An exploration of Santa Maria Maggiore

Written by Paul Laverty

Fifth year Seminarian for the Diocese of Paisley

March 29, 2023

One question that Seminarians get when we are back home is, “Do you have a favourite Church?”

Indeed, living in Rome we are spoiled for choice for churches and often you can’t just name one. But over my nearly five years spent in studying here in Rome I do have a clear favourite. It’s not just because there is the chance for confession in English throughout the day every day, or that it is easy to get to from the College. But, for me there are two main features that make Santa Maria Maggiore my favourite Church in Rome.

The first is the Apse behind the main altar and above the choir seats. It was added in the thirteenth century by Pope Nicholas IV, the first Franciscan pope. He decided to destroy the old apse and construct the present one. The design of the apse was completed by the Franciscan Jacopo Torriti. It shows in the centre of the medallion, enclosed by concentric circle, Jesus and Mary seated on a large oriental throne and Jesus is crowning Mary as Queen of Heaven. And they are flanked on either side by –  St. Peter, St. Paul, St. Francis of Assisi, and Pope Nicholas IV on the left. And on the right – St. John the Baptist, St. John the Evangelist, St. Anthony and the donor, Cardinal Colonna.

The beauty of the apse is so stunning that my eyes are drawn to it every time that I enter the Basilica and I begin to meditate on our Heavenly Mother. This obviously helps build and strengthen my devotion to Mary, Mother of God and it is a place where I go to take time out of a busy day and relax in her company.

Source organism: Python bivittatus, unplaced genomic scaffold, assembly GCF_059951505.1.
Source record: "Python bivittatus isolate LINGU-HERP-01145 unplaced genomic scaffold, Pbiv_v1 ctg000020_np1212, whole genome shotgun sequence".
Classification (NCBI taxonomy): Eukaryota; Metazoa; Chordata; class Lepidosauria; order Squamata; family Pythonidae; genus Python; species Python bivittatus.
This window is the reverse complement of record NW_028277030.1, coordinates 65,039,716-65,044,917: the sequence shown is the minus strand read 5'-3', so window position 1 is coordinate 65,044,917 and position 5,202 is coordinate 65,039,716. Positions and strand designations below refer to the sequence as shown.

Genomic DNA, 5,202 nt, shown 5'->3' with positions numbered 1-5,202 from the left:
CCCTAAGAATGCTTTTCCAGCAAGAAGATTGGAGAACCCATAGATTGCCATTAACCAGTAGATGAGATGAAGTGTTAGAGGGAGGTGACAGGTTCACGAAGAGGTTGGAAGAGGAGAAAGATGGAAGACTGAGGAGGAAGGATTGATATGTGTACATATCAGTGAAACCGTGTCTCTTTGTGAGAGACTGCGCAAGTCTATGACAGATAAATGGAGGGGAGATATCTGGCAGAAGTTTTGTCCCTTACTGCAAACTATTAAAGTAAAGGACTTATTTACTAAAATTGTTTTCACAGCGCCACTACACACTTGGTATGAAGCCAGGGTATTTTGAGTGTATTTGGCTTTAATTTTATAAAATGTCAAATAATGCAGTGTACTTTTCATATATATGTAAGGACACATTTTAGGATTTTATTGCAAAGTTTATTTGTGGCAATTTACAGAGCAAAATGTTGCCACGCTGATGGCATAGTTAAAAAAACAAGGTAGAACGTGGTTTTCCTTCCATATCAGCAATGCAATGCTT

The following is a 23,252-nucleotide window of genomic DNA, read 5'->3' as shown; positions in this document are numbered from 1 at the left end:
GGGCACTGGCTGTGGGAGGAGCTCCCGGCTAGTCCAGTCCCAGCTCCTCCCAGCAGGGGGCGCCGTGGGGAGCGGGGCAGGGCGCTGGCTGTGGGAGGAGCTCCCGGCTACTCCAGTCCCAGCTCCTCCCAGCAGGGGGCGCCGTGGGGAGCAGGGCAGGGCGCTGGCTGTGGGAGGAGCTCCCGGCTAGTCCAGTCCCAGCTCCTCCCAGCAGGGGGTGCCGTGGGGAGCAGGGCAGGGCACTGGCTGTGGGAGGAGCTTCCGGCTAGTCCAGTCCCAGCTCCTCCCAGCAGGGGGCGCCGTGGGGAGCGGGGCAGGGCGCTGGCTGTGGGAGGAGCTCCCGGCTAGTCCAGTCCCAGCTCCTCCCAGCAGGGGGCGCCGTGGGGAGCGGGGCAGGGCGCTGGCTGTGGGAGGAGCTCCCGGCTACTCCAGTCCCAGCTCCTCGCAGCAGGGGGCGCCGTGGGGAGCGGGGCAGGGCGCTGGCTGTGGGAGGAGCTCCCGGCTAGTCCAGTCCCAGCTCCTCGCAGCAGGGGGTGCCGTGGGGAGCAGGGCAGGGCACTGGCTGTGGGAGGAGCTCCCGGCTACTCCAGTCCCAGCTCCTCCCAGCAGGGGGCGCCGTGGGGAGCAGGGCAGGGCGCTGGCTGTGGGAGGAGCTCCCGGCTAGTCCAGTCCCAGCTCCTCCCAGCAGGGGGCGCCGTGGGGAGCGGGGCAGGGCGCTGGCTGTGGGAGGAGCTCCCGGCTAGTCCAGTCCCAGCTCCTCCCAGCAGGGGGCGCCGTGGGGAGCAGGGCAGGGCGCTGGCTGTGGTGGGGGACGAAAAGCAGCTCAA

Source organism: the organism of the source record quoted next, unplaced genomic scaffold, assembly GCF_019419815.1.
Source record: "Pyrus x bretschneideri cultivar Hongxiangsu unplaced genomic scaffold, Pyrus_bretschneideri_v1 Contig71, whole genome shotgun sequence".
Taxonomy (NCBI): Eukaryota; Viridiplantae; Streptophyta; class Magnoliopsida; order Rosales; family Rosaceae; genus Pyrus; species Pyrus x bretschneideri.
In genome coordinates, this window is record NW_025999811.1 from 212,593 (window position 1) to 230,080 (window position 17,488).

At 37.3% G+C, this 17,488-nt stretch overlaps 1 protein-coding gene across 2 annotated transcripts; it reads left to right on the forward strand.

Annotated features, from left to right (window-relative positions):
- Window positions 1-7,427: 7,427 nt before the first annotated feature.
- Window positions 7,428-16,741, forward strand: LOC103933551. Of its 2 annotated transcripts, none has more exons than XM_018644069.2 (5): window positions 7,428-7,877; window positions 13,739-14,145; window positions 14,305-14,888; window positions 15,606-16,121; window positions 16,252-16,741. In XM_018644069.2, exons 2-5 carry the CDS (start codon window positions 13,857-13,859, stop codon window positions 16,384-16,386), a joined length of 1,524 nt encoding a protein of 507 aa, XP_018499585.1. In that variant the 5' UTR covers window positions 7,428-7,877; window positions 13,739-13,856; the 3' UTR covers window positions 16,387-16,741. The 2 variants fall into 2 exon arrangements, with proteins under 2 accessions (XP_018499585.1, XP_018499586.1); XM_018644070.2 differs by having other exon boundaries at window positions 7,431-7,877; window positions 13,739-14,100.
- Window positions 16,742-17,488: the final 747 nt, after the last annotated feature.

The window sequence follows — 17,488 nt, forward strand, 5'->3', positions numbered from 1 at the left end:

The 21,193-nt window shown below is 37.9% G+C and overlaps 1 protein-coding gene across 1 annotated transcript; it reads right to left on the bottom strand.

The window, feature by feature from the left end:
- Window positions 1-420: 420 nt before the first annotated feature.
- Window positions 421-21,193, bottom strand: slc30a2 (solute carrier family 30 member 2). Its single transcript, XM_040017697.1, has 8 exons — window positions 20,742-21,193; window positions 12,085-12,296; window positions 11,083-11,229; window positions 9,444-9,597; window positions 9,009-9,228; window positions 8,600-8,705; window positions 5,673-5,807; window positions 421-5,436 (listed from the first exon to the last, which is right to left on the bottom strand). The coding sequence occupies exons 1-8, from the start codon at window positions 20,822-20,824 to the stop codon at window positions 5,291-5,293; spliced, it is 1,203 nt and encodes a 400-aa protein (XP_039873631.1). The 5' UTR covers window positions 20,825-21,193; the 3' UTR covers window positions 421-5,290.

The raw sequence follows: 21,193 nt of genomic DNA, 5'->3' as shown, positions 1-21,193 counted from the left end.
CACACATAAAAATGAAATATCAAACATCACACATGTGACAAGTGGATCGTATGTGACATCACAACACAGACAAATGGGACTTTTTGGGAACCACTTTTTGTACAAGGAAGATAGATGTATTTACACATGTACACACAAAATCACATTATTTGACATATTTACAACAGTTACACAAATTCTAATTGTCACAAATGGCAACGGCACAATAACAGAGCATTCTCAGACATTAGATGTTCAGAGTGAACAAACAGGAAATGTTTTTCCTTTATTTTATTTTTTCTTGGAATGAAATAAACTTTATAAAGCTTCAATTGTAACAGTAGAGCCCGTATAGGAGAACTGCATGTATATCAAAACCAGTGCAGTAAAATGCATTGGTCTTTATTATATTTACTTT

Pope Paul V ordered the Borghese chapel (left of the main altar) to be built for one reason, to house the image of the Madonna Salus Populi Romani. It is known as Salus Populi Romani, or Salvation of the Roman People, due to a miracle in which the icon is said to have helped keep the plague from the city.

The image is understood to have arrived from Crete in the year 590 AD during the Pontificate of Pope Gregory the Great, who welcomed the image in person on its arrival borne on a floral boat from the Tiber River.

The image is believed to have been painted from real life by Saint Luke himself on a thick cedar panel which according to the legend was the top of a table which Jesus built, and Mary took with her when she moved into the house of St John. According to the legend:

“After the Crucifixion, when Our Lady moved to the home of John the Apostle, she took with her a few personal belongings – among which was a table built by the Redeemer in the workshop of Saint Joseph. When pious virgins of Jerusalem prevailed upon St. Luke to paint a portrait of the Mother of God, it was the top of this table that was used to memorialise her image. While applying his brush and paints, St. Luke listened carefully as the Mother of Jesus spoke of the life of her son, facts which the Evangelist later recorded in his Gospel. Legend also tells us that the painting remained in and around Jerusalem until it was discovered by Saint Helena in the 4th century.”

Many of us will have images in our homes of Jesus, Mary or other Saints that we have a devotion to and having these helps us to pray. This is no different for me with the Salus Populi Romani, but having this legend that attached to it makes it have a deeper meaning for me that the wood was touched by Jesus himself and painted as Mary herself was speaking about Jesus. It is a physical representation of our Mother and helps in my conversation with her and the Lord, just as if they are there in front of me.

These are the two main features of Santa Maria Maggiore that makes this Basilica my favourite church in Rome. Obviously, there is many other features that I could pick but they are the first two that always come to mind.